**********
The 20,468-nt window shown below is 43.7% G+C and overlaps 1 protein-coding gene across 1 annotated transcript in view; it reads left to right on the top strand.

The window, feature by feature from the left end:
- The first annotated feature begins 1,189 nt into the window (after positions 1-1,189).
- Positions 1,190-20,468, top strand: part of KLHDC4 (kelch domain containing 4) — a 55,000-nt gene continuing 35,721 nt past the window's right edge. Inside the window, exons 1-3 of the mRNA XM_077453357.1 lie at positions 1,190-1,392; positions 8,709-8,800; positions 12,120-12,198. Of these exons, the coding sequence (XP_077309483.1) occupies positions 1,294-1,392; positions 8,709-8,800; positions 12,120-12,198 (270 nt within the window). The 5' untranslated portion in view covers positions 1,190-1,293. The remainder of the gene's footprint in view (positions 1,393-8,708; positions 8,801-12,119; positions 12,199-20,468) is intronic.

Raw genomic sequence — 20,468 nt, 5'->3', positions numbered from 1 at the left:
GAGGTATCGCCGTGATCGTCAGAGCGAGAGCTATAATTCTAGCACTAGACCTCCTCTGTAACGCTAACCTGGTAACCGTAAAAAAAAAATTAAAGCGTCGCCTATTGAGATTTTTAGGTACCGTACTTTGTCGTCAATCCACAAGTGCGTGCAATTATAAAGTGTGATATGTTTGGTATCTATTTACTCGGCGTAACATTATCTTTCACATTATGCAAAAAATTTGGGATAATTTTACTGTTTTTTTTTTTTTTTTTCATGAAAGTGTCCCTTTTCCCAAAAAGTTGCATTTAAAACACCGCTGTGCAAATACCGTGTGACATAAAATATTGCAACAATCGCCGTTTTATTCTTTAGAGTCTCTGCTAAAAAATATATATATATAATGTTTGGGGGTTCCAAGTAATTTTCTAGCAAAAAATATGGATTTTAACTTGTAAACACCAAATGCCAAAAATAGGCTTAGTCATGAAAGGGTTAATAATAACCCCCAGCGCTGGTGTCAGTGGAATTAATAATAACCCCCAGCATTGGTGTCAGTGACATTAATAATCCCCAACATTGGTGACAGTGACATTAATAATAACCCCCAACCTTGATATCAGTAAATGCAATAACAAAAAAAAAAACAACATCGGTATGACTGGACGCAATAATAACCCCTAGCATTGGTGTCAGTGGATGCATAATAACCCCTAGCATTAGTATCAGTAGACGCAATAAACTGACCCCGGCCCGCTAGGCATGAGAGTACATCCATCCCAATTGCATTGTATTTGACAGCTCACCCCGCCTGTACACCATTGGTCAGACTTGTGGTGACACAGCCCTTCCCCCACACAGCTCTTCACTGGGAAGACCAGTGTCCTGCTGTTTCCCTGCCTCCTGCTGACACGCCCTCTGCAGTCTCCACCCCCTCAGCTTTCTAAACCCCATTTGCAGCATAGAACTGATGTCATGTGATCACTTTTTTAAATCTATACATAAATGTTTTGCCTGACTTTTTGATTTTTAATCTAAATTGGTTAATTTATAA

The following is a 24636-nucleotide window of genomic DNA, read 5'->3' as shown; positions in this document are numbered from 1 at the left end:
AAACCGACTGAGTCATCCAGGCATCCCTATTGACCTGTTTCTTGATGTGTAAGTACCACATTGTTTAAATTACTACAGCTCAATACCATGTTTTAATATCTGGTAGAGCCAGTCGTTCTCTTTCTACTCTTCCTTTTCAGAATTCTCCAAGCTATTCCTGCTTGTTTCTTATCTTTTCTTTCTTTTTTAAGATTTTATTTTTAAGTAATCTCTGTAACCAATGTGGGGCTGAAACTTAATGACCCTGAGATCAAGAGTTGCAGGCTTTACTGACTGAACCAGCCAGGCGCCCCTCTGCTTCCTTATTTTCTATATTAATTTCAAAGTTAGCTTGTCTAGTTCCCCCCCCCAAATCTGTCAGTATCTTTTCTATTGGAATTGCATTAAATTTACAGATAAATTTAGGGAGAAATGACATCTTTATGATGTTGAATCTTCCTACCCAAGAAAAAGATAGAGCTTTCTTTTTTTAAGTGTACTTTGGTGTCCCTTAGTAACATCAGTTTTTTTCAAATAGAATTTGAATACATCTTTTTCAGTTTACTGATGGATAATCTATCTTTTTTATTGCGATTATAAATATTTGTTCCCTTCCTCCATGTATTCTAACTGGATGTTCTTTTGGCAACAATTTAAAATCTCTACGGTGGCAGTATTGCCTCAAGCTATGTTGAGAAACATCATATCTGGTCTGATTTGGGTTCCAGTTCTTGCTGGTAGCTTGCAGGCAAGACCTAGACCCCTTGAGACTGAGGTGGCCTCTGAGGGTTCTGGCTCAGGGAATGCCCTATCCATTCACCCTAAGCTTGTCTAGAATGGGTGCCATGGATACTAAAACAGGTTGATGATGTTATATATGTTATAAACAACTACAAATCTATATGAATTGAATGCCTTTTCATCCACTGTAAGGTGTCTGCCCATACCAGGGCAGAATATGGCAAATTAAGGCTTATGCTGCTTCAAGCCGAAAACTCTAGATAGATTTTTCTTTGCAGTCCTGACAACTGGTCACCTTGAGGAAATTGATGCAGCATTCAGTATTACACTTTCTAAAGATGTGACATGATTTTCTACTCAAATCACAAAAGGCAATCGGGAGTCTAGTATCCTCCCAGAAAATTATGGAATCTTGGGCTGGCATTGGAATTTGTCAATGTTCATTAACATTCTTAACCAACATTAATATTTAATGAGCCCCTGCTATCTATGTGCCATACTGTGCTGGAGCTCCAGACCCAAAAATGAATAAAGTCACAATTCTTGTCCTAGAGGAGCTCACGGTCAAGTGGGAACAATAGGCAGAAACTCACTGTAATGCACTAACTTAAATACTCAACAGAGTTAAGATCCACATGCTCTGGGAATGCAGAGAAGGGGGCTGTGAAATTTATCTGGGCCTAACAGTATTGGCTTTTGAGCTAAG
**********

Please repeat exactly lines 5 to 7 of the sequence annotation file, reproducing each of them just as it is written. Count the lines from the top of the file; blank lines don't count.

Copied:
Raw genomic sequence — 20,468 nt, 5'->3', positions numbered from 1 at the left:
GAGGTATCGCCGTGATCGTCAGAGCGAGAGCTATAATTCTAGCACTAGACCTCCTCTGTAACGCTAACCTGGTAACCGTAAAAAAAAAATTAAAGCGTCGCCTATTGAGATTTTTAGGTACCGTACTTTGTCGTCAATCCACAAGTGCGTGCAATTATAAAGTGTGATATGTTTGGTATCTATTTACTCGGCGTAACATTATCTTTCACATTATGCAAAAAATTTGGGATAATTTTACTGTTTTTTTTTTTTTTTTTCATGAAAGTGTCCCTTTTCCCAAAAAGTTGCATTTAAAACACCGCTGTGCAAATACCGTGTGACATAAAATATTGCAACAATCGCCGTTTTATTCTTTAGAGTCTCTGCTAAAAAATATATATATATAATGTTTGGGGGTTCCAAGTAATTTTCTAGCAAAAAATATGGATTTTAACTTGTAAACACCAAATGCCAAAAATAGGCTTAGTCATGAAAGGGTTAATAATAACCCCCAGCGCTGGTGTCAGTGGAATTAATAATAACCCCCAGCATTGGTGTCAGTGACATTAATAATCCCCAACATTGGTGACAGTGACATTAATAATAACCCCCAACCTTGATATCAGTAAATGCAATAACAAAAAAAAAAACAACATCGGTATGACTGGACGCAATAATAACCCCTAGCATTGGTGTCAGTGGATGCATAATAACCCCTAGCATTAGTATCAGTAGACGCAATAAACTGACCCCGGCCCGCTAGGCATGAGAGTACATCCATCCCAATTGCATTGTATTTGACAGCTCACCCCGCCTGTACACCATTGGTCAGACTTGTGGTGACACAGCCCTTCCCCCACACAGCTCTTCACTGGGAAGACCAGTGTCCTGCTGTTTCCCTGCCTCCTGCTGACACGCCCTCTGCAGTCTCCACCCCCTCAGCTTTCTAAACCCCATTTGCAGCATAGAACTGATGTCATGTGATCACTTTTTTAAATCTATACATAAATGTTTTGCCTGACTTTTTGATTTTTAATCTAAATTGGTTAATTTATAA

The following is a 24636-nucleotide window of genomic DNA, read 5'->3' as shown; positions in this document are numbered from 1 at the left end: